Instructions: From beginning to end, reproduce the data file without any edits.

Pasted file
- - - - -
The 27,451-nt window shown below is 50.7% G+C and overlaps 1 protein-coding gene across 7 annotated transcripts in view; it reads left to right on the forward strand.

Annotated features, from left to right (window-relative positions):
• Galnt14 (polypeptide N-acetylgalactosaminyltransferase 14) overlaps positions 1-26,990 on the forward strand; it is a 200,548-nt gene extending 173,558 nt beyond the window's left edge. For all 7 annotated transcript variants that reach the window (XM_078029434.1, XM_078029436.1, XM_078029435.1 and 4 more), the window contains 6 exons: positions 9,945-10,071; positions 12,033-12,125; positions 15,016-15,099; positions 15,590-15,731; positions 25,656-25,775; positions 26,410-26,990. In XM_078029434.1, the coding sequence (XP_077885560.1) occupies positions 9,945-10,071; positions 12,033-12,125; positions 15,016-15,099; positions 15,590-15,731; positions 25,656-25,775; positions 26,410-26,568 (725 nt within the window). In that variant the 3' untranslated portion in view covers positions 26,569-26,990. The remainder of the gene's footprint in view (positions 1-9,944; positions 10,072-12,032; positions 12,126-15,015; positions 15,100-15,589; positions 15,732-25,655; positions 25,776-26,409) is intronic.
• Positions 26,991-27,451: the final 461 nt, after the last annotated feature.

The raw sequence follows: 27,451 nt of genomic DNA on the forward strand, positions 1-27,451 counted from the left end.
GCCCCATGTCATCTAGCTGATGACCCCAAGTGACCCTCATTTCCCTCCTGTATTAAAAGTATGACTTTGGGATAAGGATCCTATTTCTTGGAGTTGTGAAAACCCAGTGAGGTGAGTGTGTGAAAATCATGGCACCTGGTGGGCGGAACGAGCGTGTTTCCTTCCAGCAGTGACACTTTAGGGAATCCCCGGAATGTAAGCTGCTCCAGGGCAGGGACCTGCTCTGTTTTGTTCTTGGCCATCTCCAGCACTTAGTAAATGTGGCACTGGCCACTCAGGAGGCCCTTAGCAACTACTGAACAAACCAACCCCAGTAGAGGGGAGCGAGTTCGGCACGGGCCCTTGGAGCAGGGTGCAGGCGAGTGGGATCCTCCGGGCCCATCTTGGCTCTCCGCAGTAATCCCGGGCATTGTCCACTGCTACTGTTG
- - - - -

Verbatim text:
The 27,451-nt window shown below is 50.7% G+C and overlaps 1 protein-coding gene across 7 annotated transcripts in view; it reads left to right on the forward strand.

Annotated features, from left to right (window-relative positions):
• Galnt14 (polypeptide N-acetylgalactosaminyltransferase 14) overlaps positions 1-26,990 on the forward strand; it is a 200,548-nt gene extending 173,558 nt beyond the window's left edge. For all 7 annotated transcript variants that reach the window (XM_078029434.1, XM_078029436.1, XM_078029435.1 and 4 more), the window contains 6 exons: positions 9,945-10,071; positions 12,033-12,125; positions 15,016-15,099; positions 15,590-15,731; positions 25,656-25,775; positions 26,410-26,990. In XM_078029434.1, the coding sequence (XP_077885560.1) occupies positions 9,945-10,071; positions 12,033-12,125; positions 15,016-15,099; positions 15,590-15,731; positions 25,656-25,775; positions 26,410-26,568 (725 nt within the window). In that variant the 3' untranslated portion in view covers positions 26,569-26,990. The remainder of the gene's footprint in view (positions 1-9,944; positions 10,072-12,032; positions 12,126-15,015; positions 15,100-15,589; positions 15,732-25,655; positions 25,776-26,409) is intronic.
• Positions 26,991-27,451: the final 461 nt, after the last annotated feature.

The raw sequence follows: 27,451 nt of genomic DNA on the forward strand, positions 1-27,451 counted from the left end.
GCCCCATGTCATCTAGCTGATGACCCCAAGTGACCCTCATTTCCCTCCTGTATTAAAAGTATGACTTTGGGATAAGGATCCTATTTCTTGGAGTTGTGAAAACCCAGTGAGGTGAGTGTGTGAAAATCATGGCACCTGGTGGGCGGAACGAGCGTGTTTCCTTCCAGCAGTGACACTTTAGGGAATCCCCGGAATGTAAGCTGCTCCAGGGCAGGGACCTGCTCTGTTTTGTTCTTGGCCATCTCCAGCACTTAGTAAATGTGGCACTGGCCACTCAGGAGGCCCTTAGCAACTACTGAACAAACCAACCCCAGTAGAGGGGAGCGAGTTCGGCACGGGCCCTTGGAGCAGGGTGCAGGCGAGTGGGATCCTCCGGGCCCATCTTGGCTCTCCGCAGTAATCCCGGGCATTGTCCACTGCTACTGTTG